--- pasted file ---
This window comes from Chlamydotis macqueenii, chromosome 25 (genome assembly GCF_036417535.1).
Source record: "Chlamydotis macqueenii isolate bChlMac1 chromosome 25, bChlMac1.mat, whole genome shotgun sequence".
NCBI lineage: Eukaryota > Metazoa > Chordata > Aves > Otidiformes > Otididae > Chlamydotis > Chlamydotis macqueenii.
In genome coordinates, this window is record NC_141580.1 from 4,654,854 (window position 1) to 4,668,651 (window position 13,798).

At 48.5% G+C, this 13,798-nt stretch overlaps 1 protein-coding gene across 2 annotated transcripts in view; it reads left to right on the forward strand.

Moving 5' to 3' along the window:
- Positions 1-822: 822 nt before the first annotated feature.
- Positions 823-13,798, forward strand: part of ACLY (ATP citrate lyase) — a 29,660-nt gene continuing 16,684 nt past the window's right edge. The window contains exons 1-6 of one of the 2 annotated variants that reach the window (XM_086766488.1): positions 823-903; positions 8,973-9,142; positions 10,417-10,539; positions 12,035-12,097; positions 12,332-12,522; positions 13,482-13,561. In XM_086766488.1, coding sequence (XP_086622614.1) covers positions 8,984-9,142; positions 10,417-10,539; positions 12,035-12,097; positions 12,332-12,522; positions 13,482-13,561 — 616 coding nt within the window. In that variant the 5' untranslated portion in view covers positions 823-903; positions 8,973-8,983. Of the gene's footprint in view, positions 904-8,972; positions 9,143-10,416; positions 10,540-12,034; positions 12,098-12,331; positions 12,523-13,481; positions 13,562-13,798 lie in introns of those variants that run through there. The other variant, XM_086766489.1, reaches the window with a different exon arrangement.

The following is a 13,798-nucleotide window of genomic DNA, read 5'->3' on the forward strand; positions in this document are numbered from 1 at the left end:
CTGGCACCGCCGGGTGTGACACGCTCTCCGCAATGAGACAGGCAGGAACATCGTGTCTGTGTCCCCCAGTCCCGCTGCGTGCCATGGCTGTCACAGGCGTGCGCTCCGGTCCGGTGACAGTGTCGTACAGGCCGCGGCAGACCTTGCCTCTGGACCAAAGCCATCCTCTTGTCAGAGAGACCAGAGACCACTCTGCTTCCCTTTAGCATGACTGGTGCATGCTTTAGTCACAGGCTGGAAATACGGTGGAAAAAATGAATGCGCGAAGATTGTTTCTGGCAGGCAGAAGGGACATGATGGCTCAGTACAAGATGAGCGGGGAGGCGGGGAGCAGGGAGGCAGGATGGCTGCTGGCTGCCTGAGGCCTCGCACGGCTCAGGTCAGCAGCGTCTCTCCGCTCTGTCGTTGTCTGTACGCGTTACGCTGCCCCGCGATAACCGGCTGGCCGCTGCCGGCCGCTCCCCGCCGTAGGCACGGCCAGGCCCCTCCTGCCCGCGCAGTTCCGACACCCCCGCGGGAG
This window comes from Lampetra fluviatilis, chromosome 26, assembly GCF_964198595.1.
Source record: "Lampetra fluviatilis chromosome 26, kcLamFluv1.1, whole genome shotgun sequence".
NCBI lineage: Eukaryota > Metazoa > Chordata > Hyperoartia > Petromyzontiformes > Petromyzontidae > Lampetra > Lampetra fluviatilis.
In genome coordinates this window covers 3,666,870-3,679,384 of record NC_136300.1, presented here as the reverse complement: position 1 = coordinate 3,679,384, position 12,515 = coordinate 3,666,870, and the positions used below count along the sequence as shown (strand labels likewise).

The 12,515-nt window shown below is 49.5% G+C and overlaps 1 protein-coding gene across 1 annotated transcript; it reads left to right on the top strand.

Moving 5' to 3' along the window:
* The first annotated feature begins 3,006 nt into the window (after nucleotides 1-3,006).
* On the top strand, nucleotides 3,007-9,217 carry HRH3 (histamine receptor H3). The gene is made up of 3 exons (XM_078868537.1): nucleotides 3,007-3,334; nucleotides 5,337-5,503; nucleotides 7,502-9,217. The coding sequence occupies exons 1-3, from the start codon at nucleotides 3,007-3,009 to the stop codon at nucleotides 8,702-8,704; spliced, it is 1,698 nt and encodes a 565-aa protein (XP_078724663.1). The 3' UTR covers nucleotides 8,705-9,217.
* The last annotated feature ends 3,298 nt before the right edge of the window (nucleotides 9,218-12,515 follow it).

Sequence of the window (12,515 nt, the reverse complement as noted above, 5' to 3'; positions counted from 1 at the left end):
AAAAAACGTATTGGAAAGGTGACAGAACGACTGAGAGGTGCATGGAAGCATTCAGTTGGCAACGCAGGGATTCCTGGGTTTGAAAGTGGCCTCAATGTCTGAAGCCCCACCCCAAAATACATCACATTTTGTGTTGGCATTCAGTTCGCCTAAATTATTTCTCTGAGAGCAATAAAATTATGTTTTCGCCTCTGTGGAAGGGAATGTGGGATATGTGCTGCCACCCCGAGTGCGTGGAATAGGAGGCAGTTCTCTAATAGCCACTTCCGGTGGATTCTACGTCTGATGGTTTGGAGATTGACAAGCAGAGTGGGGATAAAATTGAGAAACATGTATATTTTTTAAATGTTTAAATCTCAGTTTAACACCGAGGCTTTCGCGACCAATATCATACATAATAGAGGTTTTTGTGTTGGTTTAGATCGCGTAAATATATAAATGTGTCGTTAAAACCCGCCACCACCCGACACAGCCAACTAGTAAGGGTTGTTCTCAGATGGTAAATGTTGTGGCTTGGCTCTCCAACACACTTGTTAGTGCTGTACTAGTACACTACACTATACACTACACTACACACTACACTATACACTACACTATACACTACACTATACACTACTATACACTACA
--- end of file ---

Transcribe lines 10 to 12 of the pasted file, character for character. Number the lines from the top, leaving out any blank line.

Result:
CTGGCACCGCCGGGTGTGACACGCTCTCCGCAATGAGACAGGCAGGAACATCGTGTCTGTGTCCCCCAGTCCCGCTGCGTGCCATGGCTGTCACAGGCGTGCGCTCCGGTCCGGTGACAGTGTCGTACAGGCCGCGGCAGACCTTGCCTCTGGACCAAAGCCATCCTCTTGTCAGAGAGACCAGAGACCACTCTGCTTCCCTTTAGCATGACTGGTGCATGCTTTAGTCACAGGCTGGAAATACGGTGGAAAAAATGAATGCGCGAAGATTGTTTCTGGCAGGCAGAAGGGACATGATGGCTCAGTACAAGATGAGCGGGGAGGCGGGGAGCAGGGAGGCAGGATGGCTGCTGGCTGCCTGAGGCCTCGCACGGCTCAGGTCAGCAGCGTCTCTCCGCTCTGTCGTTGTCTGTACGCGTTACGCTGCCCCGCGATAACCGGCTGGCCGCTGCCGGCCGCTCCCCGCCGTAGGCACGGCCAGGCCCCTCCTGCCCGCGCAGTTCCGACACCCCCGCGGGAG
This window comes from Lampetra fluviatilis, chromosome 26, assembly GCF_964198595.1.
Source record: "Lampetra fluviatilis chromosome 26, kcLamFluv1.1, whole genome shotgun sequence".